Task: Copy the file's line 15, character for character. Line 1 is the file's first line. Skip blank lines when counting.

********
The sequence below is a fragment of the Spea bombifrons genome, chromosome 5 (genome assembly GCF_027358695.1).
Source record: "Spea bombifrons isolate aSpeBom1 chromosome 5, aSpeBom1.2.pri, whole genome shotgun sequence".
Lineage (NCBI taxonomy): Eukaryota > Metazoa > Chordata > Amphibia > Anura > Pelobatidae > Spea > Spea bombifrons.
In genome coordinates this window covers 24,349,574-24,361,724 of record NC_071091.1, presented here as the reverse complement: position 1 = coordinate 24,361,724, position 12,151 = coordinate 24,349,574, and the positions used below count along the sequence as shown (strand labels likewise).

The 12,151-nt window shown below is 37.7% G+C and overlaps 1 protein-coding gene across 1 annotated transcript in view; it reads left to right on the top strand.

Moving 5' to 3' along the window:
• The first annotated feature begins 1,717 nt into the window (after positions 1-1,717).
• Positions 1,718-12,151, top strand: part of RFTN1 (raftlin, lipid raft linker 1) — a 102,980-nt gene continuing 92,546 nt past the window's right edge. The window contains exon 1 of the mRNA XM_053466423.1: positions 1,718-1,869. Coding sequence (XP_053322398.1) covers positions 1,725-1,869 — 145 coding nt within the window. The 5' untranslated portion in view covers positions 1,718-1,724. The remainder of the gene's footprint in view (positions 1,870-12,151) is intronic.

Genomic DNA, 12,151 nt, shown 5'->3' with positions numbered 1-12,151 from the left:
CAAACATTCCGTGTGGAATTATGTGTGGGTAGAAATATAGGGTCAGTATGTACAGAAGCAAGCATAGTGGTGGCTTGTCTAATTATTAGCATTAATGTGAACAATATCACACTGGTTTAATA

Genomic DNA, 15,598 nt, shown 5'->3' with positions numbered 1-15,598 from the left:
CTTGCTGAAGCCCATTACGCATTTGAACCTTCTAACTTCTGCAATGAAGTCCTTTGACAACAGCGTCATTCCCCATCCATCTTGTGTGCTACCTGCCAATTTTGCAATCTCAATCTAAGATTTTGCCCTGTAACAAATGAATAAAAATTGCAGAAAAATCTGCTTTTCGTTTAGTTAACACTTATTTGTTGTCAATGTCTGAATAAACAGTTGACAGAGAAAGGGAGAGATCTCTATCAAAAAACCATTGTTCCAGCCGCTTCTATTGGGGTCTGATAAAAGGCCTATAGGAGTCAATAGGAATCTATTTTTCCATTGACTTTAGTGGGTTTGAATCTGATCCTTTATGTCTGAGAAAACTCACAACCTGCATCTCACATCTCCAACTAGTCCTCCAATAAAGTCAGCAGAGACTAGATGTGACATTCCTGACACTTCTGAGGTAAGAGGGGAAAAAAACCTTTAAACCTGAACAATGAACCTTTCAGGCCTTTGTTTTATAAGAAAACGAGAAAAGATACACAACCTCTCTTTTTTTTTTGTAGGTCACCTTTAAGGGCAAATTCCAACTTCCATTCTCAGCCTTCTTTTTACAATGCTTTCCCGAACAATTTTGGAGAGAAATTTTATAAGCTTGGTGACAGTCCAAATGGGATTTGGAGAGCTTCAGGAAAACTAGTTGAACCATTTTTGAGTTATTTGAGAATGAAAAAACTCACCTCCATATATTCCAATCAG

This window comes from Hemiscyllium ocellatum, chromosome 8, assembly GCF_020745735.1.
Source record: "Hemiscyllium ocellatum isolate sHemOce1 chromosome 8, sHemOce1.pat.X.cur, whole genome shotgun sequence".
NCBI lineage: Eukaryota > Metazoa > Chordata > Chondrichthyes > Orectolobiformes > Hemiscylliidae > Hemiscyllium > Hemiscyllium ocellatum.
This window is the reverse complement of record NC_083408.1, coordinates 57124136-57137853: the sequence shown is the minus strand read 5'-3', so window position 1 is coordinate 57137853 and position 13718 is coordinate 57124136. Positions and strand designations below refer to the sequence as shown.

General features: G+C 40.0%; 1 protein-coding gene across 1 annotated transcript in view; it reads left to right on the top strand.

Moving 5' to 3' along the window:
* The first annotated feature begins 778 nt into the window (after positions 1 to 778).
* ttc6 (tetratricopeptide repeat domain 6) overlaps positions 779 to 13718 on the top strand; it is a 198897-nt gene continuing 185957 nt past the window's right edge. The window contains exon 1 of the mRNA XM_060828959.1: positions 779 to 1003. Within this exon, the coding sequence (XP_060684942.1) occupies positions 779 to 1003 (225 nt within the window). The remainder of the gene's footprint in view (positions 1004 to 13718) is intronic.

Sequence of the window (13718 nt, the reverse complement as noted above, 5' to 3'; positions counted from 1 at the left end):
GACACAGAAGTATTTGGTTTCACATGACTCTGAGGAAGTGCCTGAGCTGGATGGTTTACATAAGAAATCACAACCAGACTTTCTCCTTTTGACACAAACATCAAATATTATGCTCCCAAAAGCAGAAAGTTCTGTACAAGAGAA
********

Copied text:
NCBI lineage: Eukaryota > Metazoa > Chordata > Chondrichthyes > Orectolobiformes > Hemiscylliidae > Hemiscyllium > Hemiscyllium ocellatum.